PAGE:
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Cast Joe Biden; Although Clarence Thomas remains a controversial figure, loved by some, reviled by others, few know much more than a few headlines and the recollections of his contentious confirmation battle with Anita Hill. Yet, the personal odyssey of Clarence Thomas is a classic American story and should be better known and understood. His life began in extreme poverty in the segregated South, and moved to the height of the legal profession, as one of the most influential justices on the Supreme Court. Created Equal: Clarence Thomas in His Own Words tells the Clarence Thomas story truly and fully, without cover-ups or distortions. The documentary will open in movie theaters nationally on January 31, 2020, followed by a national broadcast on PBS in May 2020. Educational use is forthcoming; Scores 39 votes; Directed by Michael Pack; USA; Michael Pack.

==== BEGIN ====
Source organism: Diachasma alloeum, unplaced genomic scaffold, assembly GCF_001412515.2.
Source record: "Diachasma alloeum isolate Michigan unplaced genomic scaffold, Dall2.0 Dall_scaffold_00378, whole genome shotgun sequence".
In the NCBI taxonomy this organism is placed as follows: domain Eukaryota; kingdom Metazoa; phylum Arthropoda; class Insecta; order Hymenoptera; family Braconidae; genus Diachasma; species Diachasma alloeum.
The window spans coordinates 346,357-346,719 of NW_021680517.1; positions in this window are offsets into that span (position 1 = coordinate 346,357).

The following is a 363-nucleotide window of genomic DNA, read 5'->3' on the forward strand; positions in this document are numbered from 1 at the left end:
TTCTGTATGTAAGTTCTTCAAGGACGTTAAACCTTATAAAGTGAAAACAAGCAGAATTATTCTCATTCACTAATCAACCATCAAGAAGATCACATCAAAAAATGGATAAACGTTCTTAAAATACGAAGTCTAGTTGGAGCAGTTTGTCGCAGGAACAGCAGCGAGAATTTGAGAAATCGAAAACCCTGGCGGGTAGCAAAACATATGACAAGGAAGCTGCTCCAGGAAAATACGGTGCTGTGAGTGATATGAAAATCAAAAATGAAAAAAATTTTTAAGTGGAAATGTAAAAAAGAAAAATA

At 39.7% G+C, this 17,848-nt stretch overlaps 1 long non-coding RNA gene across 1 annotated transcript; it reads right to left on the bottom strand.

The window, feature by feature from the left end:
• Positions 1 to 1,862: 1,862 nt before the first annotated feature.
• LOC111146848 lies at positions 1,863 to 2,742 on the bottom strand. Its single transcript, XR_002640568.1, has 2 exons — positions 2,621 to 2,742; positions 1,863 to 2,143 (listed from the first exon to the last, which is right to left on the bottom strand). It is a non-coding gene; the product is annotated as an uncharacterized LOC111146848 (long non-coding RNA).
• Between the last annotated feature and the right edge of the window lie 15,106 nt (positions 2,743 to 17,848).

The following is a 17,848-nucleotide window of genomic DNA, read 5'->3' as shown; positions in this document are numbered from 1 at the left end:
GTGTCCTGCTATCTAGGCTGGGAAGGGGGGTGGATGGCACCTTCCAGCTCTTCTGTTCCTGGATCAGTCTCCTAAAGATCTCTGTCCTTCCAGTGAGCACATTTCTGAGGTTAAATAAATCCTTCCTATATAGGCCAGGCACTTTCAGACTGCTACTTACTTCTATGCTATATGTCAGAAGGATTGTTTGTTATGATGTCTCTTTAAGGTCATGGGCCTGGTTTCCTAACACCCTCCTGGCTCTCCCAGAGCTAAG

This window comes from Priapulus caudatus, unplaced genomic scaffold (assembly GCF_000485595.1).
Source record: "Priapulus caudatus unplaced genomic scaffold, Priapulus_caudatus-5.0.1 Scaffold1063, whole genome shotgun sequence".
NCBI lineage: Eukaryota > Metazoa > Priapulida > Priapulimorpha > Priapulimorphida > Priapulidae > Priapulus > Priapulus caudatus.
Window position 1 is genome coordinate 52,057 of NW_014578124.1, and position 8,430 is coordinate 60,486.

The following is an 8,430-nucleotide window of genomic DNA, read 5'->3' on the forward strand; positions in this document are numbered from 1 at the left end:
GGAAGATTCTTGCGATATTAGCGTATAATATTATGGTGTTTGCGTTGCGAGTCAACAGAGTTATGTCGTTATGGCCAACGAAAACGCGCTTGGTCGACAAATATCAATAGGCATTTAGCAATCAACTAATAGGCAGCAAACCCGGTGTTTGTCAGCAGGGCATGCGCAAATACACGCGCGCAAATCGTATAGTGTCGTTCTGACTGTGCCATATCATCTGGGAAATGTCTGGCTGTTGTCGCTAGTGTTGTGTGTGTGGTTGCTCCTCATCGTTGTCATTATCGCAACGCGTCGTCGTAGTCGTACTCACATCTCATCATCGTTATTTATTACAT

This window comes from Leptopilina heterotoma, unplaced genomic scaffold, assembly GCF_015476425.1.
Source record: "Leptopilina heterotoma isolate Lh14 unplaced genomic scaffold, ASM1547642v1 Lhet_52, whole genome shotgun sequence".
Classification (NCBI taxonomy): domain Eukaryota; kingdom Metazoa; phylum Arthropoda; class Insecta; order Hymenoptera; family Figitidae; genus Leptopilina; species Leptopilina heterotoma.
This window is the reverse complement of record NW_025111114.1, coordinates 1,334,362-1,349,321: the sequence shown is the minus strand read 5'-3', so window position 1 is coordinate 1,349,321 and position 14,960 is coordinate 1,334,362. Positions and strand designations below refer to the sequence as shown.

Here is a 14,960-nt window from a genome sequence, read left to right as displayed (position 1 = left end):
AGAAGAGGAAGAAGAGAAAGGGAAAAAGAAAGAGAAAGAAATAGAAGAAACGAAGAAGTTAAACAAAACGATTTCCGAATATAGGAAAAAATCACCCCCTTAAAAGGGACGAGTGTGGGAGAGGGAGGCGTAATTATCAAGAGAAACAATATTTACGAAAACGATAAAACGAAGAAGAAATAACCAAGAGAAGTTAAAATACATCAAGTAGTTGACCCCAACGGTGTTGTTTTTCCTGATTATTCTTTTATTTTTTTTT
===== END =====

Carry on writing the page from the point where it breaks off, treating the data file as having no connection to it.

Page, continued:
Uncle Tom. Starts at 18:00. What he went through was disgrace. Typical left trying to destroy innocent people because they dont like them.

Evil drips from the so called man. I wonder if Kavanaugh gifted him a calendar yet.